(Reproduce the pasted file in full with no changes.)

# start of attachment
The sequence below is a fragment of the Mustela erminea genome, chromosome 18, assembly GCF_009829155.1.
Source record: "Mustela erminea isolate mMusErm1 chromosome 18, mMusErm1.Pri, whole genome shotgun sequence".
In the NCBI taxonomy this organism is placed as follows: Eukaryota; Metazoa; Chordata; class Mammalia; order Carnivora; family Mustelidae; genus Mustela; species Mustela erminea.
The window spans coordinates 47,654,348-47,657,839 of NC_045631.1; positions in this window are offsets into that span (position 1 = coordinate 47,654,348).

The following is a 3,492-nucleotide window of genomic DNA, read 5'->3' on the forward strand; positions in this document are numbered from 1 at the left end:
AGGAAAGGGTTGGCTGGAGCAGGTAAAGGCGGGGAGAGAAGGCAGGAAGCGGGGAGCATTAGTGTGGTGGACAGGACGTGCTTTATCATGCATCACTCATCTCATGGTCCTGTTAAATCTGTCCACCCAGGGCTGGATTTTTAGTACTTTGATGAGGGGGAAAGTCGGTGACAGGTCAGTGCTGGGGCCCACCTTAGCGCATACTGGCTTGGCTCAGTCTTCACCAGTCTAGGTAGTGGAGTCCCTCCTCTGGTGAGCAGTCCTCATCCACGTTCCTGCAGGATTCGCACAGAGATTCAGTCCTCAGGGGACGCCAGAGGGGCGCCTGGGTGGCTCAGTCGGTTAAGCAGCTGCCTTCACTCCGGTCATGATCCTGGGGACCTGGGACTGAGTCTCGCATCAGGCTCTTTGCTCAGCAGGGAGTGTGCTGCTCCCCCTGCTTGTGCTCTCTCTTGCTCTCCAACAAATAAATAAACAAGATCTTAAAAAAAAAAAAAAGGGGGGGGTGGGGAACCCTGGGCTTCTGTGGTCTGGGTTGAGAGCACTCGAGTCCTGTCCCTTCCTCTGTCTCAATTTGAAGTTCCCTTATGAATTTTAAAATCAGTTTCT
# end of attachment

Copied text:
The sequence below is a fragment of the Mustela erminea genome, chromosome 18, assembly GCF_009829155.1.
Source record: "Mustela erminea isolate mMusErm1 chromosome 18, mMusErm1.Pri, whole genome shotgun sequence".
In the NCBI taxonomy this organism is placed as follows: Eukaryota; Metazoa; Chordata; class Mammalia; order Carnivora; family Mustelidae; genus Mustela; species Mustela erminea.
The window spans coordinates 47,654,348-47,657,839 of NC_045631.1; positions in this window are offsets into that span (position 1 = coordinate 47,654,348).

The following is a 3,492-nucleotide window of genomic DNA, read 5'->3' on the forward strand; positions in this document are numbered from 1 at the left end:
AGGAAAGGGTTGGCTGGAGCAGGTAAAGGCGGGGAGAGAAGGCAGGAAGCGGGGAGCATTAGTGTGGTGGACAGGACGTGCTTTATCATGCATCACTCATCTCATGGTCCTGTTAAATCTGTCCACCCAGGGCTGGATTTTTAGTACTTTGATGAGGGGGAAAGTCGGTGACAGGTCAGTGCTGGGGCCCACCTTAGCGCATACTGGCTTGGCTCAGTCTTCACCAGTCTAGGTAGTGGAGTCCCTCCTCTGGTGAGCAGTCCTCATCCACGTTCCTGCAGGATTCGCACAGAGATTCAGTCCTCAGGGGACGCCAGAGGGGCGCCTGGGTGGCTCAGTCGGTTAAGCAGCTGCCTTCACTCCGGTCATGATCCTGGGGACCTGGGACTGAGTCTCGCATCAGGCTCTTTGCTCAGCAGGGAGTGTGCTGCTCCCCCTGCTTGTGCTCTCTCTTGCTCTCCAACAAATAAATAAACAAGATCTTAAAAAAAAAAAAAAGGGGGGGGTGGGGAACCCTGGGCTTCTGTGGTCTGGGTTGAGAGCACTCGAGTCCTGTCCCTTCCTCTGTCTCAATTTGAAGTTCCCTTATGAATTTTAAAATCAGTTTCT